Dr Alan Glyn: Does my hon. Friend agree that, despite all the changes in Europe, in Russia and in the satellite countries, Russia still represents a formidable force and that we should in no way drop our defences but should retain our nuclear deterrent until Europe has settled down and a peace settlement can be reached?
Dr Alan Glyn: rose— —
Dr Alan Glyn: We are debating five motions. Will my right hon. Friend consider making more concessions, first, on SSAs, and secondly, on removal of the safety nets? I represent an area where it is estimated that the charge will be over £500. If my right hon. Friend would make those two concessions, there would be a considerable difference.
Dr Alan Glyn: Surely co-operation between private medicine and the National Health Service is necessary to provide patients with better facilities.
Dr Alan Glyn: Does my right hon. Friend agree that, whatever happens in East Germany, the future of Europe is so uncertain and the Soviet Union is still building up such an enormous defence that, until matters have settled down, it is essential to retain the nuclear deterrent?
Dr Alan Glyn: May I take up an earlier question? My constituency was probably the worst affected by the recent flooding. Will the Leader of the House ask his right hon. Friend the Secretary of State for the Environment to speed up an inquiry into whether the Bellwin scheme is applicable, or whether new legislation will have to be introduced to help those whose houses and property have been badly damaged...
Dr Alan Glyn: rose——
Dr Alan Glyn: The hon. Gentleman was correct when he said that there have been enormous changes in eastern Europe. He has correctly outlined them, and none of us disputes that. However, all those countries would have been unreliable allies to the Soviets. We are now faced with a much shorter Soviet frontier. Therefore, as the hon. Gentleman says, we need different types of weapon. One of those weapons is...
Dr Alan Glyn: Does the right hon. Gentleman agree that circumstances are entirely different on this side of the Irish sea from those in Northern Ireland and that the dangers are much greater in Northern Ireland, which means that the provisions must therefore be slightly different?
Dr Alan Glyn: We are all very grateful that at last there is to be a debate on war crimes, but is not a war crime a war crime wherever it is committed? Surely the agenda should not be confined to German territory which might well have been occupied temporarily by the Russians.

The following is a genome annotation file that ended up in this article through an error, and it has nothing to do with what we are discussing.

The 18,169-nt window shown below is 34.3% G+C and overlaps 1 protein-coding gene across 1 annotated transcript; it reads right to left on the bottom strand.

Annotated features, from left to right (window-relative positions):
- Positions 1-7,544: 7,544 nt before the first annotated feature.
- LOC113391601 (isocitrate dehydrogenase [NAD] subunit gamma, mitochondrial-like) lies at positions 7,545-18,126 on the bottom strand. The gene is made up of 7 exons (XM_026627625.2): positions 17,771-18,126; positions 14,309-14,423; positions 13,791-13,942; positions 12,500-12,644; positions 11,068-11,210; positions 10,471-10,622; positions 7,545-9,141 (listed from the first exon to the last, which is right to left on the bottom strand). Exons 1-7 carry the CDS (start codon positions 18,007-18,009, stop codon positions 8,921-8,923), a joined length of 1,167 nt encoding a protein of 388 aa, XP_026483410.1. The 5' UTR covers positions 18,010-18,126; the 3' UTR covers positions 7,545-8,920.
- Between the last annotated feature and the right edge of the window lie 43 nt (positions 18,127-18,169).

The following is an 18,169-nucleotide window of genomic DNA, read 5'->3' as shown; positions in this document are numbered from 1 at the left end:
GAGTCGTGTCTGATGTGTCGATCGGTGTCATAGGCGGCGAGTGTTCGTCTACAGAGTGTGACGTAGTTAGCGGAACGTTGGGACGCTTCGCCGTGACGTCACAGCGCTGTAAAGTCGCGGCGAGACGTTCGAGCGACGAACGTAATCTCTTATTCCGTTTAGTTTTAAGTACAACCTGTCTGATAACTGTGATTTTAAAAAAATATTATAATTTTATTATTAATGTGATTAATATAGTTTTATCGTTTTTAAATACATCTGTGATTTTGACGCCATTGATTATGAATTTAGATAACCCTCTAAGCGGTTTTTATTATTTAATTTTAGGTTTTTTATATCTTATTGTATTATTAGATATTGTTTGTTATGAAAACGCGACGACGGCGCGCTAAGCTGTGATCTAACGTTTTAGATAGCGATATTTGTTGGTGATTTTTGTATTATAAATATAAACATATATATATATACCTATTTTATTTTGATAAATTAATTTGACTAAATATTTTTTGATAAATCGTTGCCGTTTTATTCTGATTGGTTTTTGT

Dr Alan Glyn: Will the hon. Gentleman reflect on facilities for the staff, some of whom work here for long periods but who have nowhere to lie down and rest in between those periods?
Dr Alan Glyn: The Home Secretary has used the words "Germany or German-occupied territory". Does he agree that there is room here for some anxiety? He will remember that, during the war, occupying powers changed. For instance, at a particular time, certain territory was occupied by the Soviets. It may have been German territory, but, as it was occupied by the Soviets, technically it is completely outside...
Dr Alan Glyn: Does my hon. Friend agree that some of the people who came here were brought over deliberately on a sort of free passport on condition that they provided information, or a language, or something, in exchange for their liberty?
Dr Alan Glyn: Perhaps I did not make myself clear. I asked whether it was correct that some of these people may well have been let into the country with the connivance of the Government because they had information that was useful.
Dr Alan Glyn: This is a sensible Budget and one that has been produced against a very difficult background. Nobody knew which way the deutschmark would go and and that is one of the factors that have made it extremely difficult to prepare the Budget. Nevertheless, my right hon. Friend the Chancellor has concentrated on the important things—first, the reduction of inflation and, secondly, the building up...
Dr Alan Glyn: In view of the changes occurring in Lithuania and the Baltic states, will my right hon. and learned Friend consider having a very early debate about the pressure that the Soviet Government appear to be putting on the reunification of Germany?
Dr Alan Glyn: Does the hon. Gentleman agree that by giving enormous advances to Third-world countries, which will never be repaid, the banks have made it almost impossible or far more difficult to lend to smaller businesses?
Dr Alan Glyn: My right hon. and learned Friend will be aware of the situation in the Baltic states, particularly in Lithuania. Will it be possible to arrange an early debate on how this country can best help them economically and with supplies in what is a very difficult situation?
Dr Alan Glyn: Surely it is impossible to have a united Germany in NATO, with our forces in West Germany, and still have—as was said by the hon. Member for Workington (Mr. Campbell-Savours)—Russian troops in East Germany, however few they number. One cannot mix the two.
Dr Alan Glyn: I am sorry to hear of the events described by the hon. Member for Newport, West (Mr. Flynn). I am sure that adequate warnings will be given in future. I endorse fully my right hon. Friend the Secretary of State's views expressed on page 5 and all that goes with that. I also congratulate my hon. Friend the Minister of State who endorsed my right hon. Friend's policy. We sat back as NATO and...